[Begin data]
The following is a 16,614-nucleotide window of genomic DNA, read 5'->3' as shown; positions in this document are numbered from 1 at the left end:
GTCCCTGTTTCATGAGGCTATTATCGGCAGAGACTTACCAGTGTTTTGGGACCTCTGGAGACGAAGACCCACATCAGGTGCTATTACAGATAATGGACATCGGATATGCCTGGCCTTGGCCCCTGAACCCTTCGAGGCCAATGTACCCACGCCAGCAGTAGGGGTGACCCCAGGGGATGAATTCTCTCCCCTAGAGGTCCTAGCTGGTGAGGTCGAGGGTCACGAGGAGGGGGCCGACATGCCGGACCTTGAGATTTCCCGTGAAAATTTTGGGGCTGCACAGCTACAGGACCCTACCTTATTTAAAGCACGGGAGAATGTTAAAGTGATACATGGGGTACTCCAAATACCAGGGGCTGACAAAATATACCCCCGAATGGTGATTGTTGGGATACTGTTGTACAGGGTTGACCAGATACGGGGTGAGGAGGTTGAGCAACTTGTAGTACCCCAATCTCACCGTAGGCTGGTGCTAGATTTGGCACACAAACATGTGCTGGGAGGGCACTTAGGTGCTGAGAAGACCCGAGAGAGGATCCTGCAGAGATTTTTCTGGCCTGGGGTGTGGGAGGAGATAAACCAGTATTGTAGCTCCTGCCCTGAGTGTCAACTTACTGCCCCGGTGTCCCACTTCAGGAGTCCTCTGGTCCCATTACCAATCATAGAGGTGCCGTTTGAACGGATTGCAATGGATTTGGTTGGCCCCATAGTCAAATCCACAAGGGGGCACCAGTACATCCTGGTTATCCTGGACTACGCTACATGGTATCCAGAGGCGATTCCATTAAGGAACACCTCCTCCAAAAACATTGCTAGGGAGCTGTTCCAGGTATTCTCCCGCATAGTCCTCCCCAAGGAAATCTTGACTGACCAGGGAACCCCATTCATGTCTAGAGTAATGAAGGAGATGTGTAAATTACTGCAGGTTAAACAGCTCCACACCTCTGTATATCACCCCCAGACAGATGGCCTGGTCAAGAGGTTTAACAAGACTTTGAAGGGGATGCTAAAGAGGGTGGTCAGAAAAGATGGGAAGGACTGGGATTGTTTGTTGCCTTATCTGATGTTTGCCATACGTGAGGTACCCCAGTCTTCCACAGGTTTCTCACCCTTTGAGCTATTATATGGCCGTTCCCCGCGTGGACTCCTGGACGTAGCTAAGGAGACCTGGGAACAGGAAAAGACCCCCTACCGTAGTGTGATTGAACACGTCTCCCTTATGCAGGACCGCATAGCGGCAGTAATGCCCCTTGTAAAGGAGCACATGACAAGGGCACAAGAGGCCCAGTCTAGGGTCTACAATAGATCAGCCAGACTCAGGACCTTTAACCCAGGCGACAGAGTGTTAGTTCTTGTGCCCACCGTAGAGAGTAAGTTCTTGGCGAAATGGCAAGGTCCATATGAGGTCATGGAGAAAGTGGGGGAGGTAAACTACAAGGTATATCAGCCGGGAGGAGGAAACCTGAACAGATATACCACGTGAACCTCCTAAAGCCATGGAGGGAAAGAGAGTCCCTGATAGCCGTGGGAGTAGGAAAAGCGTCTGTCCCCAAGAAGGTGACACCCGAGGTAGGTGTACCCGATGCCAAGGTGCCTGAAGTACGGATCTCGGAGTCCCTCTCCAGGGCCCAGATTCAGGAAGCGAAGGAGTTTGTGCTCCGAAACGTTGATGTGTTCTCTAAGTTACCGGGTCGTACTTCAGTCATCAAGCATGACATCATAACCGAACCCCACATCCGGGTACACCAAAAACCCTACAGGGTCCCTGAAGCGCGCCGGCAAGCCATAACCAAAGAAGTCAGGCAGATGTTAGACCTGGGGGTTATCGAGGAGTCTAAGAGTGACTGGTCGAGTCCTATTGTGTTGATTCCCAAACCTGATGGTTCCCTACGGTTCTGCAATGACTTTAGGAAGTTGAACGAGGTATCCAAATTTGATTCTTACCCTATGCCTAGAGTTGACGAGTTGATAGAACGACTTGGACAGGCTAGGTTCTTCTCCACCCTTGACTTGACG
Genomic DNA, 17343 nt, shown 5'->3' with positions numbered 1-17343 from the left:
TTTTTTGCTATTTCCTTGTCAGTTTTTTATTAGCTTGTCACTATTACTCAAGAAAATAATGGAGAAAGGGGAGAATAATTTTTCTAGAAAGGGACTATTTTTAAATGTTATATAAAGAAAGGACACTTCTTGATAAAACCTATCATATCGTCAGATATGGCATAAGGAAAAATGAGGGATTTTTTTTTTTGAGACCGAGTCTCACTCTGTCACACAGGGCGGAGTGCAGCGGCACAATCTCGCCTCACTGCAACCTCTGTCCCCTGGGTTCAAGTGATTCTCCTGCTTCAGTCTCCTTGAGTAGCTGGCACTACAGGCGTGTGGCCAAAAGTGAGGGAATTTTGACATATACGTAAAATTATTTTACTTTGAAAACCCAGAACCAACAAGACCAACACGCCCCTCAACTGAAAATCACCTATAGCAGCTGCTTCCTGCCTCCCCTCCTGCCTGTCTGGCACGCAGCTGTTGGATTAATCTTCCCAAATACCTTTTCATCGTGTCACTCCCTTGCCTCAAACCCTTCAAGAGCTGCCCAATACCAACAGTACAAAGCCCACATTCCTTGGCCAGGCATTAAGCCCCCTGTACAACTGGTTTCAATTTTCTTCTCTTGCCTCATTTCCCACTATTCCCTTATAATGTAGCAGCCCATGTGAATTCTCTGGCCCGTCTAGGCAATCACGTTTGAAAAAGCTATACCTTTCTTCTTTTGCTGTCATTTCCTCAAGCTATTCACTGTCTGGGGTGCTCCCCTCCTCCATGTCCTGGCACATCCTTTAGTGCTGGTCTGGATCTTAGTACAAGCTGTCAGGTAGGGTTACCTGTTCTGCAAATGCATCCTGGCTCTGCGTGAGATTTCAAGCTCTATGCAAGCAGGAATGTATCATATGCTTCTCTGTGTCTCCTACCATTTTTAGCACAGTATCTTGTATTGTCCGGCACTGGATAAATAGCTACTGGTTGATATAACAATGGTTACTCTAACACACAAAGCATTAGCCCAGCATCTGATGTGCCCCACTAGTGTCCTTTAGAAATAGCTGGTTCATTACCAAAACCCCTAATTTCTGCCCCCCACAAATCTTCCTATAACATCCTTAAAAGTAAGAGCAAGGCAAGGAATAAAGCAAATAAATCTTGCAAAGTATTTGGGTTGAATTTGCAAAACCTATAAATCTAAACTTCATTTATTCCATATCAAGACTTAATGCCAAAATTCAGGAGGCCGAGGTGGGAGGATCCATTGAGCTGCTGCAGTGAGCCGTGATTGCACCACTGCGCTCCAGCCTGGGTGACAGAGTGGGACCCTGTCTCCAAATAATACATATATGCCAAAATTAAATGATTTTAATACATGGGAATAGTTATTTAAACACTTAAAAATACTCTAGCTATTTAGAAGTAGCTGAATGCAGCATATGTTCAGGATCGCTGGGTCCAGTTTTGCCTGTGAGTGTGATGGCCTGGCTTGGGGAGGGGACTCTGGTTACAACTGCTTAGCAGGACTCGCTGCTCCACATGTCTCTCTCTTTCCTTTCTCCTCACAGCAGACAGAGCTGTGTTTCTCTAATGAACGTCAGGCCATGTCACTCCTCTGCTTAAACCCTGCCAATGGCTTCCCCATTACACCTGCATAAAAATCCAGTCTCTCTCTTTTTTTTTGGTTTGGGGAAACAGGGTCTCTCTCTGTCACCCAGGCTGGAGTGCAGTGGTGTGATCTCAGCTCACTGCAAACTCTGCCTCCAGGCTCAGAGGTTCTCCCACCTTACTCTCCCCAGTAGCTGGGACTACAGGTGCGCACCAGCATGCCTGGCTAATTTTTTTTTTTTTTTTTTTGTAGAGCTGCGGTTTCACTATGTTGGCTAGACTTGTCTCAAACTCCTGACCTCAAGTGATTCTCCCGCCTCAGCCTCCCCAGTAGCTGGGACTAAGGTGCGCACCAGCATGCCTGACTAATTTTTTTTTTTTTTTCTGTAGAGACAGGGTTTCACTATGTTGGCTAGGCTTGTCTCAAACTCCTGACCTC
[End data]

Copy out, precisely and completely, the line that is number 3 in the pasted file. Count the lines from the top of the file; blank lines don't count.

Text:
Genomic DNA, 17343 nt, shown 5'->3' with positions numbered 1-17343 from the left: